While it doesn’t offer all the fresh fruits and vegetables of some other countries because of the country’s short growing season, it does provide a heart-healthy, low-cholesterol meal that will fill you up and keep you going. And Icelandic breakfast is all about being low-sugar and hearty.

A warm bowl of high-fiber porridge or granola topped with butter, dried fruit, or maple syrup is central to a typical Icelander’s breakfast. Another staple is Skyr, or, Iceland’s answer to Greek yogurt and it’s loaded with protein, calcium and probiotics. Of course, no Icelander’s breakfast is complete without downing a shot of omega 3-rich cod liver oil, although many people not native to Iceland might prefer to take theirs in capsule form.


A classic Swedish breakfast is simple, hearty, and most importantly, healthy. Eggs are a nutritious and popular staple for the morning meal, as well as open-faced sandwiches on a robust bread such as rye or sourdough topped with cheese, cold cuts, tomatoes, and cucumbers.

Smoked fish is also a healthy sandwich option. Breakfast cereals such as unsweetened muesli are popular, usually with some added almonds, walnuts for a boost of protein, or fruit such as blueberries or antioxidant-rich lingonberries. This can be eaten with yogurt, milk, or filmjölk, a fermented milk product unique to Sweden that is jam-packed with vitamins and healthy bacteria that greatly boost gut health.

A fresh cup of hot coffee is the drink of choice at most Swedish breakfast tables, which is good news for coffee lovers.


When it comes to a healthy, low-cholesterol meal at any time of the day, nobody does it quite like Japan.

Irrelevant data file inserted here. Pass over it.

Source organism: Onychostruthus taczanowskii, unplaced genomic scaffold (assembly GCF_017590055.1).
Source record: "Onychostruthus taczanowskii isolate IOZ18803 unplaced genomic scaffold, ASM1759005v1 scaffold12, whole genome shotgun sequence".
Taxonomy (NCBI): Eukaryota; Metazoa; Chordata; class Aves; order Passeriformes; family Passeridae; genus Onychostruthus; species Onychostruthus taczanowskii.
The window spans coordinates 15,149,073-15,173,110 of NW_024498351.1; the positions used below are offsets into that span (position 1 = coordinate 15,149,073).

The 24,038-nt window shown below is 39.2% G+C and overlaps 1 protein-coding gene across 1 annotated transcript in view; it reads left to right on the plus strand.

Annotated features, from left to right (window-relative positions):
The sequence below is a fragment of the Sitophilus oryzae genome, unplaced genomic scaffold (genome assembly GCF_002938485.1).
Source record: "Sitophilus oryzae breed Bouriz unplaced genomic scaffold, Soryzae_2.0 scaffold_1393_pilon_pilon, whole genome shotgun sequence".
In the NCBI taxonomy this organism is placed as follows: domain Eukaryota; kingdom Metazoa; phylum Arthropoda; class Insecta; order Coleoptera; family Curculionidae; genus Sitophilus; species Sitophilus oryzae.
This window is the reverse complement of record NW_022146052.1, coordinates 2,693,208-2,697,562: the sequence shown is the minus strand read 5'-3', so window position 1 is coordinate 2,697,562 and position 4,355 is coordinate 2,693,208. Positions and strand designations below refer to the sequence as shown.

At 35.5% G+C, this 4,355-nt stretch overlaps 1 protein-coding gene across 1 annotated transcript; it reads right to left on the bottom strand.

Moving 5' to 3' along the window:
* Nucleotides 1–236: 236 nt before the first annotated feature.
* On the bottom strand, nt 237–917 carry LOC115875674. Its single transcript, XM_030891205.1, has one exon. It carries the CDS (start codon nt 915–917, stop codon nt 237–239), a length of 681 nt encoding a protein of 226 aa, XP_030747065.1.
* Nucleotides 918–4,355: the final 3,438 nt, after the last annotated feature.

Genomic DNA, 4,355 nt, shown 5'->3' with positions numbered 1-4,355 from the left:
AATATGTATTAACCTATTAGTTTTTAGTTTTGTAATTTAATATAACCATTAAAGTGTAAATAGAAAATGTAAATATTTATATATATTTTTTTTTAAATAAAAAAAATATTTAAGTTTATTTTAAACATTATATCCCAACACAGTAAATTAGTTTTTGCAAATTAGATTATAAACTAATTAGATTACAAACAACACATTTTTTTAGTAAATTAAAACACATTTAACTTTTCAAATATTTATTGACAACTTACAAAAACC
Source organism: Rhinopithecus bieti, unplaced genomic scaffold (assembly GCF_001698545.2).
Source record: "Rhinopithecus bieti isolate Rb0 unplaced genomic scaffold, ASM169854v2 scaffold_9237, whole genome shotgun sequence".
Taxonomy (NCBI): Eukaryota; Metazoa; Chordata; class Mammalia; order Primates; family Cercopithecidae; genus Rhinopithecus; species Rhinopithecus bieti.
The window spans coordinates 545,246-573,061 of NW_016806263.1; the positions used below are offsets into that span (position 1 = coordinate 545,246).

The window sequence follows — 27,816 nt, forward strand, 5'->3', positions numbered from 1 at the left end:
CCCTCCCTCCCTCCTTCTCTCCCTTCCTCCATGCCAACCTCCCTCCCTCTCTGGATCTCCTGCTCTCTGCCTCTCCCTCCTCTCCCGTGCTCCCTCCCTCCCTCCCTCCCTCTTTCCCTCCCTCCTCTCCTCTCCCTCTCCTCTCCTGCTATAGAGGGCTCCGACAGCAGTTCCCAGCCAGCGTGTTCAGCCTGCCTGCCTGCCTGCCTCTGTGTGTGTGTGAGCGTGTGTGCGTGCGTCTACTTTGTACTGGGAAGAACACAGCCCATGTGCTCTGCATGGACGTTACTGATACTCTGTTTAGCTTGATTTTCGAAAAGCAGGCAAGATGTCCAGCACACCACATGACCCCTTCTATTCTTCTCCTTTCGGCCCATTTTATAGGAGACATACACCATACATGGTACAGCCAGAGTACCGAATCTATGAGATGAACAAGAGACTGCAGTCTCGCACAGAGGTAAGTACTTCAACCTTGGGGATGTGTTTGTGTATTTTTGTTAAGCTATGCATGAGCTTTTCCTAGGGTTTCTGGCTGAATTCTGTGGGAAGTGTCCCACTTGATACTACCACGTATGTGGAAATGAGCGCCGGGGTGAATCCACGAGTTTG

While many citizens of modern-day Japan often opt for a more western style breakfast that includes cereal and juice with buttered toast, a more traditional Japanese breakfast is more in keeping with the famously healthy Japanese diet.

Rice, fish, and pickled vegetables provide loads of vitamins and fiber while fermented soybeans and a serving of enzyme-rich miso soup start the day off with very little dairy or sugar to energize the body while keeping the digestive system working efficiently.

Other items might include some tofu, dried seaweed, or egg, which is rolled into a tamagoyaki omelet, or poured over hot rice. A cup of green tea is often sipped with breakfast, providing plenty of polyphenols and antioxidants, which have various benefits for lasting good health.

The ingredients and dishes for breakfast vary a great deal around the globe. This creates a wide range of healthful options, but what’s most important is to choose among the foods and cuisines that suit your dietary needs and personal tastes.

The key is to remember the basic principles of all the meals listed above: low sugar, high fiber, and low cholesterol with plenty of whole and fresh foods. Healthy eating should be enjoyable as well as nutritious. Explore, be adventurous, and discover your own healthy start to the day.

By SignatureCare ER | Apr 19th, 2018 | Categories: Food, Health & Wellness